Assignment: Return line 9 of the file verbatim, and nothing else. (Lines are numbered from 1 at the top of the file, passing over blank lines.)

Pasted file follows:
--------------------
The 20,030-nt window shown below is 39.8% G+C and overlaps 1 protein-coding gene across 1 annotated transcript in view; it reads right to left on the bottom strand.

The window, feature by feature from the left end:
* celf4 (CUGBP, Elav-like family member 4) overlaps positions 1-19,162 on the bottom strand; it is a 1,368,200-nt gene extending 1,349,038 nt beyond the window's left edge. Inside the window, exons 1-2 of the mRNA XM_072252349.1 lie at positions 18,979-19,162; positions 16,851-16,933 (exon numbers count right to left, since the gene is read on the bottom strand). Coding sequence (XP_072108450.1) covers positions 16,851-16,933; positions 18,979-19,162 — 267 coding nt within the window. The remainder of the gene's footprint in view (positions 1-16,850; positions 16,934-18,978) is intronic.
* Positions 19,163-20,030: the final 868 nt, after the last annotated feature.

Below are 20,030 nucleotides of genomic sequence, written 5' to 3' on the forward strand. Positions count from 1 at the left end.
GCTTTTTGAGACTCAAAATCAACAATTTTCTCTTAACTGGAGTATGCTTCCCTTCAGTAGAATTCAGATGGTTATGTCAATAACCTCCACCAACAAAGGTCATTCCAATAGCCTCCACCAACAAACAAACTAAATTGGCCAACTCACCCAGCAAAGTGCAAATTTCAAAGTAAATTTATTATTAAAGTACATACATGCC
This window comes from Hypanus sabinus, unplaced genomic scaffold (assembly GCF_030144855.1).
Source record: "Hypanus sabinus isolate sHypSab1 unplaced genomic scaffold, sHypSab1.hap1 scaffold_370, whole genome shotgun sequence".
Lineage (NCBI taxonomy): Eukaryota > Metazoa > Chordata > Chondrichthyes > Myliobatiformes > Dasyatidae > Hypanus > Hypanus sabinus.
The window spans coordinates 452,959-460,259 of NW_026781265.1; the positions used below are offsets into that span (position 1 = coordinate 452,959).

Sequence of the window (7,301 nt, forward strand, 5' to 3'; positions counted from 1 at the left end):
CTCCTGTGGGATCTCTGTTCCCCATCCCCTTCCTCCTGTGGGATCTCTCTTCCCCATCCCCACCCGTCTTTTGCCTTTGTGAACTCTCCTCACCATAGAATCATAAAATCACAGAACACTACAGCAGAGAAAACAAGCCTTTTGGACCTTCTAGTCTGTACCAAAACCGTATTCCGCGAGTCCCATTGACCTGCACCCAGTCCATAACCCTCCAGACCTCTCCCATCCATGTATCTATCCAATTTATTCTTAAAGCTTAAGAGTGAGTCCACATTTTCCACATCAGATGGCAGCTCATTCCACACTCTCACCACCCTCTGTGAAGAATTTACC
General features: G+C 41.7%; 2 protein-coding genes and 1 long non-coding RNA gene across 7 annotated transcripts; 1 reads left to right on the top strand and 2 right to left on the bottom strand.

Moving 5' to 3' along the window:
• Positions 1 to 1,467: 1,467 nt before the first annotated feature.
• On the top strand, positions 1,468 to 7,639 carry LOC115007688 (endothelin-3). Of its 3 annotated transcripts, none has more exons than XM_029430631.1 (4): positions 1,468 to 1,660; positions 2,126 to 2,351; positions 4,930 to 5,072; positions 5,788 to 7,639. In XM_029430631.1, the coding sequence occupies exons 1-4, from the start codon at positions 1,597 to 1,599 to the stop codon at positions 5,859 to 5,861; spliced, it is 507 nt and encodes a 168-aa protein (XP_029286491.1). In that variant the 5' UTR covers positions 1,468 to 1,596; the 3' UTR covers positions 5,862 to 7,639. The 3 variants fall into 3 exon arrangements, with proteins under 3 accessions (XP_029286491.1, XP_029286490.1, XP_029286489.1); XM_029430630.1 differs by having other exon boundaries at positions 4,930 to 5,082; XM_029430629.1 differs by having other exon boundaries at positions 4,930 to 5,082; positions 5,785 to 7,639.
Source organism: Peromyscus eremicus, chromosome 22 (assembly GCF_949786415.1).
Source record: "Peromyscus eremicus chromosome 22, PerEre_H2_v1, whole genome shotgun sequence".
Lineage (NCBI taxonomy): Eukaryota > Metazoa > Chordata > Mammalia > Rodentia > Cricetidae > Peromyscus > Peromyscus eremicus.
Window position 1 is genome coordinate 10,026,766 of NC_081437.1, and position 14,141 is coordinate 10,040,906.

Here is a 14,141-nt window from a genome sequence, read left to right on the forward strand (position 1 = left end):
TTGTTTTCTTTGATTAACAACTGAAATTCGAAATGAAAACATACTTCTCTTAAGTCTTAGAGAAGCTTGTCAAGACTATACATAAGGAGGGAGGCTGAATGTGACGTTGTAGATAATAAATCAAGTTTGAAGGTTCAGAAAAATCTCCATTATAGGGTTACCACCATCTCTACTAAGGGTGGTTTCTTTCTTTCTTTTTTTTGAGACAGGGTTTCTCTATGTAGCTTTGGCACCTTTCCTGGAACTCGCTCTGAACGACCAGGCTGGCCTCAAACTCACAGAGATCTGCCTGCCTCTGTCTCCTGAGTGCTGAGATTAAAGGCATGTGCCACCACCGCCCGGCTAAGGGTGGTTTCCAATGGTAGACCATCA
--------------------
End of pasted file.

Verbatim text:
Lineage (NCBI taxonomy): Eukaryota > Metazoa > Chordata > Chondrichthyes > Myliobatiformes > Dasyatidae > Hypanus > Hypanus sabinus.